Ethiopia wants to arrest a UK academic who nominated country's PM for Nobel Peace Prize

Will Brown
Tigray refugee women help each other carry their belongings after they arrive on the banks of the Tekeze River on the Sudan-Ethiopia border, in Hamdayet - Nariman El-Mofty /AP
Tigray refugee women help each other carry their belongings after they arrive on the banks of the Tekeze River on the Sudan-Ethiopia border, in Hamdayet - Nariman El-Mofty /AP

Ethiopia wants to arrest a British academic who helped the country's Prime Minister win last year's Nobel Peace Prize, according to the country's state media. 

Awol Allo, a senior lecturer in law at the University of Keele, wrote to the Nobel Committee Members in Oslo nominating Ethiopia's Prime Minister Abiy Ahmed for the prize in January 2019. 

Mr Allo made the argument that Africa's youngest leader should get the award for ending a two-decade-long conflict with Eritrea and for "spectacular achievements in areas of sustainable peace" and "democratisation" during his first nine months in office.

But last week, Ethiopian state media said that the Federal Police Commission had issued arrest warrants for Mr Allo along with seven other Ethiopian activists, writers and academics, for using "using a variety of media outlets to destroy the country." The Ethiopian Broadcasting Corporation also posted Mr Allo's photo on its Facebook page. 

Mr Allo, who was born in Ethiopia and is now a British citizen, has become increasingly critical of the prime minister since he penned his letter to the Nobel committee almost two years ago.   

The academic has regularly taken to international media outlets like Al Jazeera, CNN and the BBC to criticise what he sees as Mr Abiy's growing authoritarianism, the repression of journalists and political dissidents in Ethiopia. 

More recently, Mr Allo has publicly criticised Mr Abiy's decision to send the Ethiopia powerful federal army into the country's northern Tigray region to oust the regional government there on November 4th.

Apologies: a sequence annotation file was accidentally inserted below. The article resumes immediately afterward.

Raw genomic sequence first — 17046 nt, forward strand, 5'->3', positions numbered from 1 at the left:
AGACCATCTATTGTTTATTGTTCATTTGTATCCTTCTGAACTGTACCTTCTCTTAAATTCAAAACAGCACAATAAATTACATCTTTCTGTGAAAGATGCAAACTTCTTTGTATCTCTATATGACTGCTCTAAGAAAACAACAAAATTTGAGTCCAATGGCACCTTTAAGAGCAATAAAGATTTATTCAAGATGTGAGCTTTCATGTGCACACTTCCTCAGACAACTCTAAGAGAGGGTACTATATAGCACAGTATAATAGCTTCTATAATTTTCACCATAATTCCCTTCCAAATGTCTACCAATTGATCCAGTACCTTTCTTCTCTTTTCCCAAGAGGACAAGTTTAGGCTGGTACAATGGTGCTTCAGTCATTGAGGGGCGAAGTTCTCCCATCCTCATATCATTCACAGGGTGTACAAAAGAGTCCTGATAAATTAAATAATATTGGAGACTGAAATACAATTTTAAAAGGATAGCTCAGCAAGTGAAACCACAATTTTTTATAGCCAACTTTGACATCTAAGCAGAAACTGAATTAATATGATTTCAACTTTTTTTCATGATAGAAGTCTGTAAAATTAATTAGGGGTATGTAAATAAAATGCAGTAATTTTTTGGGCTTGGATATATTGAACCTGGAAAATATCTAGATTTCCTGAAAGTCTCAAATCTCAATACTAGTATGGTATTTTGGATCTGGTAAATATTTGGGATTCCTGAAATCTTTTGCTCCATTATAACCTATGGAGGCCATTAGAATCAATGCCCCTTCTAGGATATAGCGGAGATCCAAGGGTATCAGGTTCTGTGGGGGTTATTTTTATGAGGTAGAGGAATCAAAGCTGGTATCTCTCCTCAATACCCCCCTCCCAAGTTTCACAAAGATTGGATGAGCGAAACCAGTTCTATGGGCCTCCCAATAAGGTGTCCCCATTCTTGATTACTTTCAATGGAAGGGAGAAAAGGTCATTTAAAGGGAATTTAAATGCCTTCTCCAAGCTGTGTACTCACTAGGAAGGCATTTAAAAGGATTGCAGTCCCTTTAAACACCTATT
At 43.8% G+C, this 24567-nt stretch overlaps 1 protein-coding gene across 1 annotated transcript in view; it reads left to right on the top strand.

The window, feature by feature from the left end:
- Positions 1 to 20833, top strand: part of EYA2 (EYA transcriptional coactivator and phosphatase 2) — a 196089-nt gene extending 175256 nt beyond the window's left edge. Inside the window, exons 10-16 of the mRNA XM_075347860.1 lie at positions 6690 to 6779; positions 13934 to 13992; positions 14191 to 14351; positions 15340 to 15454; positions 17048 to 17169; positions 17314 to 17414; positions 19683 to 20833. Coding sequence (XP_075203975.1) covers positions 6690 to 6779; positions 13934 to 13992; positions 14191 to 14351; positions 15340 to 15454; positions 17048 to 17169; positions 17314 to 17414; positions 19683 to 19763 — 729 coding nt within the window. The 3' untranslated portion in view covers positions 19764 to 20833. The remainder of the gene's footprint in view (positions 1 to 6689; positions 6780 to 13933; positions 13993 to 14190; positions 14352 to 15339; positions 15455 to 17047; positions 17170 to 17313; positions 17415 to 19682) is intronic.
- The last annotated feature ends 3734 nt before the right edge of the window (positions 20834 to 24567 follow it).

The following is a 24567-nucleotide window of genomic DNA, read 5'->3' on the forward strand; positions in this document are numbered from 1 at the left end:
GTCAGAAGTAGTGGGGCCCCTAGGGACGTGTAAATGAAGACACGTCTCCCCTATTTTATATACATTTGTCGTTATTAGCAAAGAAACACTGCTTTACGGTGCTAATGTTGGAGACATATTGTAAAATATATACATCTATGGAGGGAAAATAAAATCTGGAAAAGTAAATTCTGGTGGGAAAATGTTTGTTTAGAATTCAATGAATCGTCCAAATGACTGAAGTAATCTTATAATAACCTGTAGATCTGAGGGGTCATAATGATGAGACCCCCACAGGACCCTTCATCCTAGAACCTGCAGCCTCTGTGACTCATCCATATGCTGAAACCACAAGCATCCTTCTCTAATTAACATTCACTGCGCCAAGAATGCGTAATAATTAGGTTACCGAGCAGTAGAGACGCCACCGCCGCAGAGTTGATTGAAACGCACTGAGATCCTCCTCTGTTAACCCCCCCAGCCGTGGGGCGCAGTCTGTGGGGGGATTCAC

Tigray refugees arrive on the banks of the Tekeze River on the Sudan-Ethiopia border, in Hamdayet - Nariman El-Mofty /AP
Tigray refugees arrive on the banks of the Tekeze River on the Sudan-Ethiopia border, in Hamdayet - Nariman El-Mofty /AP

Last week, before the announcement on state media, Mr Allo penned a damming op-ed against Mr Abiy on Al Jazeera's website. "The war in Tigray is a continuation of the violent and widespread repression Abiy began in Oromia, Walaita and Sidama against those who resisted his vision of the future," he wrote, referring to different regions in the country.

"After silencing dissent and opposition elsewhere in the country, Abiy and his camp are turning to Tigray, the last frontier in the battle over the character of the Ethiopian state," Mr Allo added.  

Since the conflict erupted in Tigray thousands have been killed, tens of thousands have been displaced, and major population centres have been shelled by artillery and explosive mortars. Eritrea, whose dictator is a sworn enemy of Tigray leadership, is also reportedly heavily involved in the fighting. 

"I am not surprised at all by this news. Abiy Ahmed has shown that he is very intolerant of any kind of dissent or criticism. It's not just Awol Allo who he has targeted. He is arresting people left, right and centre. In my opinion, he is a dictator in the making,” said Yohannes Woldemariam, an academic focusing on the Horn of Africa. 

"I think the Nobel Committee made a very big mistake. They saw Abiy smiling and he dresses well. I guess he has some currency these days. They were looking for an Africa success story. That's why they gave him the peace prize but there is no peace. Ethiopia is basically an empire which is fracturing apart.”

The Telegraph contacted Ethiopia's attorney general for comment on the reported charge filed against Mr Allo but had not received a reply at the time of going to press.